< Return To Hearing
The Honorable Patrick Leahy
United States Senator
Statement Of Senator Patrick Leahy,
Ranking Member, Judiciary Committee
"Competition in Sports Programming and Broadcasting:
Are Consumers Winning?"
November 14, 2006
Chairman Specter decided to schedule this hearing and I look forward to hearing his concerns and point of view on this issue. As a legislative matter, the question is whether current law ensures competition and innovation in all sectors of the communications industry and what is in the best interests of the public.
That the Chairman has focused his attention on National Football League programming may be a matter of personal interest, because his state is home to the NFL world champion Pittsburgh Steelers as well as the Philadelphia Eagles, or because NFL broadcasts are routinely among the top-rated weekly programs. Channels that carry NFL games are an important part of the lineup of any video service provider that wants to compete.
At the urging of the professional sports leagues, Congress inserted itself into the sports broadcasting debate more than four decades ago. In 1961, Congress passed the Sports Broadcasting Act, creating a limited antitrust exemption for professional sports teams to pool broadcast rights through their leagues and divide the revenue. It paved the way for telecast agreements between the NFL and free, over-the-air networks; agreements that have made billions of dollars for NFL owners. Watching NFL games has become a weekly Sunday afternoon and Monday evening ritual in millions of American households every Fall.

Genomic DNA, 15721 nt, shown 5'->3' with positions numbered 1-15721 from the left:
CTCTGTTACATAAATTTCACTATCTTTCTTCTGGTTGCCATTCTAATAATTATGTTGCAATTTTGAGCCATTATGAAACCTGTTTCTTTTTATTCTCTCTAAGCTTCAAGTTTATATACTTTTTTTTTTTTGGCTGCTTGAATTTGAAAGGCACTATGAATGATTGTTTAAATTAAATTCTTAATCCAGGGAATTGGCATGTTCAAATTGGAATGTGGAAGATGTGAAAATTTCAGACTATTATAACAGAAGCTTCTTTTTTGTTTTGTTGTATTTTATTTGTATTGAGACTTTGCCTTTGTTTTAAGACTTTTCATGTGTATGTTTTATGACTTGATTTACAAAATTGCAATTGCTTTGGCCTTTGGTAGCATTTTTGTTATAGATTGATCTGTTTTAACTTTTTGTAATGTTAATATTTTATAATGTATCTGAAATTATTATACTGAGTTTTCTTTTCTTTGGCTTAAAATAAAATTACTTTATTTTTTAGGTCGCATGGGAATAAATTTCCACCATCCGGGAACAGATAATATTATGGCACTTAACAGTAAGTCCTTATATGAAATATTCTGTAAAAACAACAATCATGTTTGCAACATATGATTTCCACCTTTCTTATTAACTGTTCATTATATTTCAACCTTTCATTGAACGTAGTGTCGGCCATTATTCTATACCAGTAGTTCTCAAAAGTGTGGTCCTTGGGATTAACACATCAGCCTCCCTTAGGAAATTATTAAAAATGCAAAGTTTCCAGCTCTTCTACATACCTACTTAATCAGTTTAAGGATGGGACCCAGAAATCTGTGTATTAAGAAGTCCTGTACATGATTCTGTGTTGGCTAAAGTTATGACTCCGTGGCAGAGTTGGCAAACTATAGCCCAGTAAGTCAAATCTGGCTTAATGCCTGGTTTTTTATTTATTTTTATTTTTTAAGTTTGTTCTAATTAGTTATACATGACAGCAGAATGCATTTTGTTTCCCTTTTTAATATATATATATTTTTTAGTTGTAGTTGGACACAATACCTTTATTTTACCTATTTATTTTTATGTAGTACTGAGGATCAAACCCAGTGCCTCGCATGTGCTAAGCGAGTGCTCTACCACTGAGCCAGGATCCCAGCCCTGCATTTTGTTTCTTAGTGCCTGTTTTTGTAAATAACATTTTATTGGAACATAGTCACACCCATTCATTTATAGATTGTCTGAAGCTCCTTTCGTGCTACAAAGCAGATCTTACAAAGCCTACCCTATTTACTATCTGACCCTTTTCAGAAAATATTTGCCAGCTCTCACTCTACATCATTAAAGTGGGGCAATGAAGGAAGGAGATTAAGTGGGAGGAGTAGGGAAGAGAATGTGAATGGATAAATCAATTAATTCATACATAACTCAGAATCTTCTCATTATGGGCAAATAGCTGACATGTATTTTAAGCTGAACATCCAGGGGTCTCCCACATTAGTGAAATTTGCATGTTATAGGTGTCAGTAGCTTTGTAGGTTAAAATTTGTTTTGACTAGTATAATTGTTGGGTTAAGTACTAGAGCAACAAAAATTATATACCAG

The recent migration by the National Football League away from free, over-the-air television for transmitting NFL games to the public concerns some fans. The transfer of Monday Night Football, for instance, from free television to ESPN has cut significantly the number of viewers on Monday night. I have no doubt the switch has been lucrative for the NFL and its teams. I doubt whether it meets with universal acclaim among sports fans. I expect more fans would be concerned if there were a prospect that important games, such as the playoffs or the Super Bowl, were to be moved from free network broadcasts to pay-per-view or premium channel events.
The larger issue that the Chairman may be seeking to raise through this hearing is how exclusive deals for video content affect competition among video service providers. Competition law should facilitate new entrants into the highly concentrated video service market, but should not unduly proscribe pro-competitive agreements. The viability of a new video service provider depends on its ability to offer desirable content. In some instances, however, obtaining the exclusive right to transmit certain programming may be the best way for a new entrant into the video services market to distinguish itself and attract new subscribers.
As we move into the 110th Congress, I will consult with the Senator from Pennsylvania, the Senator from California, and the other interested members on our agenda.